Sunday, April 21, 2002

Cincinnati director clings to dream

By Margaret A. McGurk
The Cincinnati Enquirer

        Filmmaker Ed Radtke began work on the script for his second independent feature The Dream Catcher in 1994. The finished film screened in public for the first time in August 1999 at the Locarno Film Festival in Switzerland.

        After dozens of festival screenings around the world, commercial release in Europe and special showings in New York, Cincinnati and Dayton, the movie will become an official North American release this year.

        The delay traces back to business woes. Not long after the film was picked up by a small, start-up distributor, the company ran into financial trouble, changed its name and management — and put The Dream Catcher on hold for a year.

        Meanwhile, Mr. Radtke says, “I'm moving on.” The Dayton-area native has been traveling, working on friends' films and teaching filmmaking skills to at-risk teen-agers in rural Ohio; most of the teens have had brushes with the law.

        “It's really inspiring working with teen-agers,” he says. “I think it's the most important work I could be doing right now.”

        For all his ties to Ohio, however, Mr. Radtke says he must bow to the demands of the film business and will move to Los Angeles to complete a script he has been writing and pursue opportunities to direct.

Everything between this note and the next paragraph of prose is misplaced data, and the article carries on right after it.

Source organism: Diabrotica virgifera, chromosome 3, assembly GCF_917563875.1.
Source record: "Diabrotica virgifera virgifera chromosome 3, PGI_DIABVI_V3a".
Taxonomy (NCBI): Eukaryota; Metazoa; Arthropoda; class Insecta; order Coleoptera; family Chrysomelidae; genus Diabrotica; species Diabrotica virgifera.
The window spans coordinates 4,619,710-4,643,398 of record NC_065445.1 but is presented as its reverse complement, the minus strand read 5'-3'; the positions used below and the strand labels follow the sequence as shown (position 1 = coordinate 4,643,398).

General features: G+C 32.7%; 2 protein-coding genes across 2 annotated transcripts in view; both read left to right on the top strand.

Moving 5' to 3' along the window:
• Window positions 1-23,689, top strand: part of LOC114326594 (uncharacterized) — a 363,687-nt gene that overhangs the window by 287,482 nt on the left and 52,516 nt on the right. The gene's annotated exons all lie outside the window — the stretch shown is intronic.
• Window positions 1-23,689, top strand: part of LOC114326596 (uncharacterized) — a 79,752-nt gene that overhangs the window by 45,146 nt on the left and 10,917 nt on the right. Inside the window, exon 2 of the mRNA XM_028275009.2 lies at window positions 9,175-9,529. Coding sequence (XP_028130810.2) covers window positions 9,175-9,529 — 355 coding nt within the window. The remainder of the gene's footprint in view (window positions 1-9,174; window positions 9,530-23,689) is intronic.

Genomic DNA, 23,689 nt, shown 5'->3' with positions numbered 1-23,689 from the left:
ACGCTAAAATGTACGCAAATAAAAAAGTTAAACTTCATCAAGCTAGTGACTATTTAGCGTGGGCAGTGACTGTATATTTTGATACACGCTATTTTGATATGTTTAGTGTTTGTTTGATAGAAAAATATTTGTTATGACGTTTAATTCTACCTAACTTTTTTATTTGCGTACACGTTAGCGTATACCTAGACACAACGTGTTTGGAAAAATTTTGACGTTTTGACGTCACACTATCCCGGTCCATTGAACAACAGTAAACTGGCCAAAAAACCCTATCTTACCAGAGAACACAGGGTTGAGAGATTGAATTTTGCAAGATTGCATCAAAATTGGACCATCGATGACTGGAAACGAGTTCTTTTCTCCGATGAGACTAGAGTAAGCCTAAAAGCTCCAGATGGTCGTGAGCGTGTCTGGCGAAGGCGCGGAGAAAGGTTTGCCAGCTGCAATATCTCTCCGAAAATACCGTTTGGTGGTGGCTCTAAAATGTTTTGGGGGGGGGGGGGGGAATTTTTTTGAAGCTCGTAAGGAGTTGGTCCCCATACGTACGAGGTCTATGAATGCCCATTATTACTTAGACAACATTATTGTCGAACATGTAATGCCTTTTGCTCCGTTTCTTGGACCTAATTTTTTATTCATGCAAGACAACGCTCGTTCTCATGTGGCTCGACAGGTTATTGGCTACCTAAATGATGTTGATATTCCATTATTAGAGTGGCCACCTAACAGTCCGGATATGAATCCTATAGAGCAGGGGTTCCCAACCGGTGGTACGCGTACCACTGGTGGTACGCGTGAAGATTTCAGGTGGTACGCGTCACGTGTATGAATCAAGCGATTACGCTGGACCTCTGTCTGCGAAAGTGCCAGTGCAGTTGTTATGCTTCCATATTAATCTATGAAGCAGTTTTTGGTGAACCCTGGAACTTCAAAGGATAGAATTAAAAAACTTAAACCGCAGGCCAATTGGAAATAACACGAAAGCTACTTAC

European exposure for The Dream Catcher earned him an invitation to collaborate on the screenplay for Aime Ton Pere (Love Your Father), a French film starring father-and-son actors Gerard and Guillaume Depardieu. It is slated for European release this year.

        The Dream Catcher — shot on a shoestring budget in Dayton, Cincinnati, Yellow Springs and other Ohio towns, plus Utah and Nevada — has been well received in Europe, with releases in France, Scandinavia and Spain. It recently sold to French TV.

        “Some of the European television sales are going to get us out of debt,” Mr. Radtke says, “and the investors will start to recoup their money.”

        In the United States, The Dream Catcher is due to be released in five or six big cities; if it does unusually well it may appear elsewhere. In any event, it is slated to be available on DVD by the end of this year.

        It has been a long road full of frustration, Mr. Radtke admits. “Regardless of all this, I try to remind myself what is most important, and that is the work itself.”


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